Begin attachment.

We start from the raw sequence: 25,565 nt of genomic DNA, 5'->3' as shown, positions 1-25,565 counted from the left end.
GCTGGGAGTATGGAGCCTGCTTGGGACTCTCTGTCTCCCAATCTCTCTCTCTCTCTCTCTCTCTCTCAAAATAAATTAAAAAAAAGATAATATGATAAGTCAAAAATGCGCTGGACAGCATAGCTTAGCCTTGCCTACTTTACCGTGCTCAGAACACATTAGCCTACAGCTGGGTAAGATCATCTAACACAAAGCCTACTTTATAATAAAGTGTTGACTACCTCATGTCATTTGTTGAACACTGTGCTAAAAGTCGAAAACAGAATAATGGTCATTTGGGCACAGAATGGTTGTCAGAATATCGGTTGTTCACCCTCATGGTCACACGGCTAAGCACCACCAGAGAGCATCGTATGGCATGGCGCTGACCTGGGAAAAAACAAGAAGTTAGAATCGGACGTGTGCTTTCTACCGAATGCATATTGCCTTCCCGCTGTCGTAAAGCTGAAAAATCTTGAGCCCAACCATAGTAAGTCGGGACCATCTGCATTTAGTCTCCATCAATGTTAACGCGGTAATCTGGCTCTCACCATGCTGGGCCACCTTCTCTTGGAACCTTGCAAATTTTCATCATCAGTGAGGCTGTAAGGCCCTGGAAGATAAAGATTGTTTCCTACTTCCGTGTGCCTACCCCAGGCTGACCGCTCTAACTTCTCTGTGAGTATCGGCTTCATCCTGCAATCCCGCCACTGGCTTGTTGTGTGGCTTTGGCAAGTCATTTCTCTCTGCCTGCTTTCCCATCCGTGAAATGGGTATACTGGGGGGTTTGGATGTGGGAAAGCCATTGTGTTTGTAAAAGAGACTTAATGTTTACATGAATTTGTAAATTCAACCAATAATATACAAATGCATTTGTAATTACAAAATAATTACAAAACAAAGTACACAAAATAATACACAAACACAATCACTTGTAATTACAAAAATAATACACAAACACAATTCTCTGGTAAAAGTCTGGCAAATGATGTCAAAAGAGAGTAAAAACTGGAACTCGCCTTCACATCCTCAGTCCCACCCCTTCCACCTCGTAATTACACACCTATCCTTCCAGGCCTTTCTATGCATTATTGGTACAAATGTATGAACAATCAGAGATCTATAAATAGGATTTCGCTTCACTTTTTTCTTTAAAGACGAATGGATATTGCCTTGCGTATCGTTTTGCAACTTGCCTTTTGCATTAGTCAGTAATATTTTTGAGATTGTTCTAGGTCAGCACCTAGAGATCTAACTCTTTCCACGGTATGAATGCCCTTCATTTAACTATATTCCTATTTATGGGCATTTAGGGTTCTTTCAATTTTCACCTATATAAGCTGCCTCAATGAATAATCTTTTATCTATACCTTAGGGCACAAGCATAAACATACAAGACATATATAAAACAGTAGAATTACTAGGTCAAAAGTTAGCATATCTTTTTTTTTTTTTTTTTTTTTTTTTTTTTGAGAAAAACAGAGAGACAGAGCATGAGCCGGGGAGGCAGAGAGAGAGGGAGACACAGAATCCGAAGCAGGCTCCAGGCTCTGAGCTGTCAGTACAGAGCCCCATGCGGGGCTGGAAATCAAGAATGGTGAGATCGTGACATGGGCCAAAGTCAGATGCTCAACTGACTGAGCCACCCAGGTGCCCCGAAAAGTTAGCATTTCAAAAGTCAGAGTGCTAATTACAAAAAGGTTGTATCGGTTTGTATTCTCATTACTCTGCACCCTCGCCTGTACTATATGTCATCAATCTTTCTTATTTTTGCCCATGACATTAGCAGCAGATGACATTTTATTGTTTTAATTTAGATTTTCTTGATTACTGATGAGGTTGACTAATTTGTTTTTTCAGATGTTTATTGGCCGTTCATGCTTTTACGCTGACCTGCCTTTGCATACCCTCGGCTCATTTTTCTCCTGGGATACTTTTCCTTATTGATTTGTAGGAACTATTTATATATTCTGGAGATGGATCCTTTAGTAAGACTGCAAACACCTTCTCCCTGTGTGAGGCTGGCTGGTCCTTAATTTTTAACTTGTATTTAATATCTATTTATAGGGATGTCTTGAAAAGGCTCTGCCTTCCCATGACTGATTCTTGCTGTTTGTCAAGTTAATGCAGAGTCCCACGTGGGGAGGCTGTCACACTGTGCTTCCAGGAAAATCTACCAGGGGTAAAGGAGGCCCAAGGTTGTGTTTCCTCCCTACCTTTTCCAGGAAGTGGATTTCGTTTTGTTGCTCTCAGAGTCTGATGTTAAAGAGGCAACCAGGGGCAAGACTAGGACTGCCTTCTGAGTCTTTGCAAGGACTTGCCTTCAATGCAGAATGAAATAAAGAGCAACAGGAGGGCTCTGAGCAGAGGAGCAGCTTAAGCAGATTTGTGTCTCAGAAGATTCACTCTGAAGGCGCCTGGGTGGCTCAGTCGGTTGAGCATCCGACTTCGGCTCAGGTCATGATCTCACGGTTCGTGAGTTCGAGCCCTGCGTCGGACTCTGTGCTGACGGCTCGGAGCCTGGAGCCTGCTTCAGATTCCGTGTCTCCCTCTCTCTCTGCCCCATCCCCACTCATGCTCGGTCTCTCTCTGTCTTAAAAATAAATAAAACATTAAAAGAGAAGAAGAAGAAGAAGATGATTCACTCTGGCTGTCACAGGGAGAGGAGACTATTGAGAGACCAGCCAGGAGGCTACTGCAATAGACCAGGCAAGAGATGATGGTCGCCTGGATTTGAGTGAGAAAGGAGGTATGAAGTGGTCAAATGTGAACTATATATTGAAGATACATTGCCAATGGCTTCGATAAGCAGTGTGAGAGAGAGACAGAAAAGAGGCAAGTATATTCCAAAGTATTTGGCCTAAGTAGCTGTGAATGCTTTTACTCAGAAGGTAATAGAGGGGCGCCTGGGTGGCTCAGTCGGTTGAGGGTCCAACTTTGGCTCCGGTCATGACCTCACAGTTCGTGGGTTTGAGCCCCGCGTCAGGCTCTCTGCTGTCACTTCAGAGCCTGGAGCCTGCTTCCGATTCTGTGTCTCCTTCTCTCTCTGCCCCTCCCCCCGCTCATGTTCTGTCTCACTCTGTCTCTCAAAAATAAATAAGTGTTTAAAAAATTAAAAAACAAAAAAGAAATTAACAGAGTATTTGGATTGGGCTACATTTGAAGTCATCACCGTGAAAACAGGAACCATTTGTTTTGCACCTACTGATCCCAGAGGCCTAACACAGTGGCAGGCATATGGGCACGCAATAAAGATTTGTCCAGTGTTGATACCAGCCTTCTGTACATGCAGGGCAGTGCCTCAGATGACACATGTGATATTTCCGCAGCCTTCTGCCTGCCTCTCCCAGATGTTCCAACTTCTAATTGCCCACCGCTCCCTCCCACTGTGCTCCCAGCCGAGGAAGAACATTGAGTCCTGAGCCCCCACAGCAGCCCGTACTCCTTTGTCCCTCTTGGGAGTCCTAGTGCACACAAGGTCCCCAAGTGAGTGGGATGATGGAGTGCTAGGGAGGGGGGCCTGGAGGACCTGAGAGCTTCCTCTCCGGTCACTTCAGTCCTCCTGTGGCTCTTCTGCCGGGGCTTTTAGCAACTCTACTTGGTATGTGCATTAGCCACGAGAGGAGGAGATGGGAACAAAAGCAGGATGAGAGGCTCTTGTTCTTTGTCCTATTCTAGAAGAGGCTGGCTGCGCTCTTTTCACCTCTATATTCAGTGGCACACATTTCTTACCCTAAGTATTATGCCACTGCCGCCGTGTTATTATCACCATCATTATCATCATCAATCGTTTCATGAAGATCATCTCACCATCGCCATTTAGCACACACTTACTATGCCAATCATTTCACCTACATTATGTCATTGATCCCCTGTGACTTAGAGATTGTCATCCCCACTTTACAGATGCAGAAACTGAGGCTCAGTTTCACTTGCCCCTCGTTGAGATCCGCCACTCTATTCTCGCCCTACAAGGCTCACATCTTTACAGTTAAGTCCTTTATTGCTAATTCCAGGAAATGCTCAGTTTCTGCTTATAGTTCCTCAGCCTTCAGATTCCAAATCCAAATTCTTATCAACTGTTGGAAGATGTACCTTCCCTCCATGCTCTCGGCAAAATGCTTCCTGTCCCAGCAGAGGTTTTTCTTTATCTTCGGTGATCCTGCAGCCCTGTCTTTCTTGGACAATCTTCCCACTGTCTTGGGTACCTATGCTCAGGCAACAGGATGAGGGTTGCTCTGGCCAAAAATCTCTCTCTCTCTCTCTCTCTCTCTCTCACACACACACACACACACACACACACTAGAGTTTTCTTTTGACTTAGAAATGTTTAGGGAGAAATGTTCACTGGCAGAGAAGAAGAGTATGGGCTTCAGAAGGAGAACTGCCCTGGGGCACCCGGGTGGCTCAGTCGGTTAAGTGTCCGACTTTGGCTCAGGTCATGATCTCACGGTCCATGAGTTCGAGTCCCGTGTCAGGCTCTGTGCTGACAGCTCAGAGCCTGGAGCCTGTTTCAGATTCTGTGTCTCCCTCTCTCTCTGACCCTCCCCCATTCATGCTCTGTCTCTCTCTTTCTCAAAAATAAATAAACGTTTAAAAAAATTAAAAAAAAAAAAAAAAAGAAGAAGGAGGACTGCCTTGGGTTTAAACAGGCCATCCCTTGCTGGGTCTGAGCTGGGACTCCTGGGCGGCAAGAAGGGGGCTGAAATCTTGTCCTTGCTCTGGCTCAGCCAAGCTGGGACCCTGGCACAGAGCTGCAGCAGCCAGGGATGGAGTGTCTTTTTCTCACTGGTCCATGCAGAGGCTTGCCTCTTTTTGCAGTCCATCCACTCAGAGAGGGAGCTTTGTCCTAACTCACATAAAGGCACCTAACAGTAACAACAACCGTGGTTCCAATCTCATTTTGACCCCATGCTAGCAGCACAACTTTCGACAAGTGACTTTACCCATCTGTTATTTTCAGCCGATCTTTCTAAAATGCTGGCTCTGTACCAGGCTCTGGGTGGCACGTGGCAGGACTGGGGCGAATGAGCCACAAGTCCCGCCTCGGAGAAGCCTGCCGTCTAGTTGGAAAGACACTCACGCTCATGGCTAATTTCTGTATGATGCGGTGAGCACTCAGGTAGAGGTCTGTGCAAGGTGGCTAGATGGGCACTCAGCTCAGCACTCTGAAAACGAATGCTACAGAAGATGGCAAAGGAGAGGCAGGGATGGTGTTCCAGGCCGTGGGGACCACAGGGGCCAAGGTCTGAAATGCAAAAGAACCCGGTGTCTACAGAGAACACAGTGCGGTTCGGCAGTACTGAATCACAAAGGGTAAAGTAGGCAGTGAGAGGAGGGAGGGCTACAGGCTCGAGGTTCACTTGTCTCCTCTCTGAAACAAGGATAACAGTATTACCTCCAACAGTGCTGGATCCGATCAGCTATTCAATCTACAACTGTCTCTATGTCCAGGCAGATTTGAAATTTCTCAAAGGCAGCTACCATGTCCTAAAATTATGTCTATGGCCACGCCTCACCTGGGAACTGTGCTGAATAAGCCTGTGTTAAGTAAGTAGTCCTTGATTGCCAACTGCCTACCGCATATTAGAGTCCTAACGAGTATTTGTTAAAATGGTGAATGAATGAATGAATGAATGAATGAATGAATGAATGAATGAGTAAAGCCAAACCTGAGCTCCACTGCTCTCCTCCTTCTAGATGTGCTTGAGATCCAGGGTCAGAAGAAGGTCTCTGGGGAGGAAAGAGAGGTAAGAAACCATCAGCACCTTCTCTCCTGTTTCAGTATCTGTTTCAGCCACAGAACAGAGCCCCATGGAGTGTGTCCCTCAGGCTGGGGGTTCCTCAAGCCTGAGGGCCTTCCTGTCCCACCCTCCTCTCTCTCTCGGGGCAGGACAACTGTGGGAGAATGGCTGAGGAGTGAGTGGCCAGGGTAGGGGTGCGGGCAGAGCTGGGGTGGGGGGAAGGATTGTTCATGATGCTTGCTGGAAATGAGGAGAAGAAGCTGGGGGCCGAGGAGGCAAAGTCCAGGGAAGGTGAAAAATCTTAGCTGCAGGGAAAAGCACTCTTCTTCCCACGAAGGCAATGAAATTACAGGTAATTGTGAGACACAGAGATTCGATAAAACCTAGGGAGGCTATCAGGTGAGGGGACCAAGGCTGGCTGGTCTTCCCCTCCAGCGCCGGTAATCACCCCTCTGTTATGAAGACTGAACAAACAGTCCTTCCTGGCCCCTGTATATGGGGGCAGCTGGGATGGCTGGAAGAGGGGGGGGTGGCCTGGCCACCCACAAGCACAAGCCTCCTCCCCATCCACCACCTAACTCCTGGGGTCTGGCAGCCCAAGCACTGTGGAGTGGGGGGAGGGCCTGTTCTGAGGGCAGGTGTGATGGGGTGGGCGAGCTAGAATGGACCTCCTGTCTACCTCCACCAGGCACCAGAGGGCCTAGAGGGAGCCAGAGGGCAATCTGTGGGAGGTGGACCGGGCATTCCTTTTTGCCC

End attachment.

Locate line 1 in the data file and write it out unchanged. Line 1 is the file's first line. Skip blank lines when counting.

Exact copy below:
We start from the raw sequence: 25,565 nt of genomic DNA, 5'->3' as shown, positions 1-25,565 counted from the left end.